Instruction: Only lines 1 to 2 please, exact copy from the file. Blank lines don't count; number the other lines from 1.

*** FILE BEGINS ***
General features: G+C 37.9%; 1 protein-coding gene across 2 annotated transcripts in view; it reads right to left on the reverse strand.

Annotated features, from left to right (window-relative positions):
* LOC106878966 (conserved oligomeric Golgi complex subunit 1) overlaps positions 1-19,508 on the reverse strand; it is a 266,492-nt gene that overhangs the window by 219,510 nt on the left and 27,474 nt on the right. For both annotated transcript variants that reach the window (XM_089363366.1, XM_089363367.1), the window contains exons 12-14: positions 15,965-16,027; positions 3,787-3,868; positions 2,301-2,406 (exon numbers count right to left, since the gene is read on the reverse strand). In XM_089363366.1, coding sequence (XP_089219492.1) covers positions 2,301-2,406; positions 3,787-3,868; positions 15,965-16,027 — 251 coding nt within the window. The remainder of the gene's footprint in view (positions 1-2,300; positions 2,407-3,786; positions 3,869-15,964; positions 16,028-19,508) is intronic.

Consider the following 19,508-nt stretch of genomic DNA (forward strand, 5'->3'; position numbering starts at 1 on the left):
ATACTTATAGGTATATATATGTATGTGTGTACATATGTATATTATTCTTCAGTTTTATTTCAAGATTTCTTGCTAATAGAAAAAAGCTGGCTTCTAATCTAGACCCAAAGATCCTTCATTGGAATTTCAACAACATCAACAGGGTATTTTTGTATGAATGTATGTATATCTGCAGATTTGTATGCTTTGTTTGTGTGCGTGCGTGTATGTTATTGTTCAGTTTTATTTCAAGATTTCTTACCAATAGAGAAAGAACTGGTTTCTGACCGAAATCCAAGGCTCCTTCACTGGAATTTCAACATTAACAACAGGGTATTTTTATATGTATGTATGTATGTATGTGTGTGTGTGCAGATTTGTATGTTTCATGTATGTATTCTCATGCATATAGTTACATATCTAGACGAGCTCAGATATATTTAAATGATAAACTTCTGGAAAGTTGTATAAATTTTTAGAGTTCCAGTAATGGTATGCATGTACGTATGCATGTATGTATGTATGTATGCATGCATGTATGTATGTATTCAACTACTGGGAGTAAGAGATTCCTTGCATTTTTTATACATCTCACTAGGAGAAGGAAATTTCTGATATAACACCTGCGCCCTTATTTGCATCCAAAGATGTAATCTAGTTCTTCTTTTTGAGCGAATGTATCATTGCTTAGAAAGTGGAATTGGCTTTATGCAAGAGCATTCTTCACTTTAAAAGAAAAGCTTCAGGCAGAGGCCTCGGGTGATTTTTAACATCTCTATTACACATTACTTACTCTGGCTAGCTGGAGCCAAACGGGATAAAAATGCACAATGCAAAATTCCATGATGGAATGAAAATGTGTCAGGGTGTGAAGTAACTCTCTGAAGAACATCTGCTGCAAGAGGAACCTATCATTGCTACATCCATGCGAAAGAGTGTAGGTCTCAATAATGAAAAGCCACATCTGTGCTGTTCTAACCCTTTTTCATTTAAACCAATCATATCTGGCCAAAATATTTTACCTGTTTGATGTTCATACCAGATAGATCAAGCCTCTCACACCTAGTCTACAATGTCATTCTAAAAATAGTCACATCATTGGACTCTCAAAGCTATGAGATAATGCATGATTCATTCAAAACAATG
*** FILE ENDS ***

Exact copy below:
General features: G+C 37.9%; 1 protein-coding gene across 2 annotated transcripts in view; it reads right to left on the reverse strand.

Annotated features, from left to right (window-relative positions):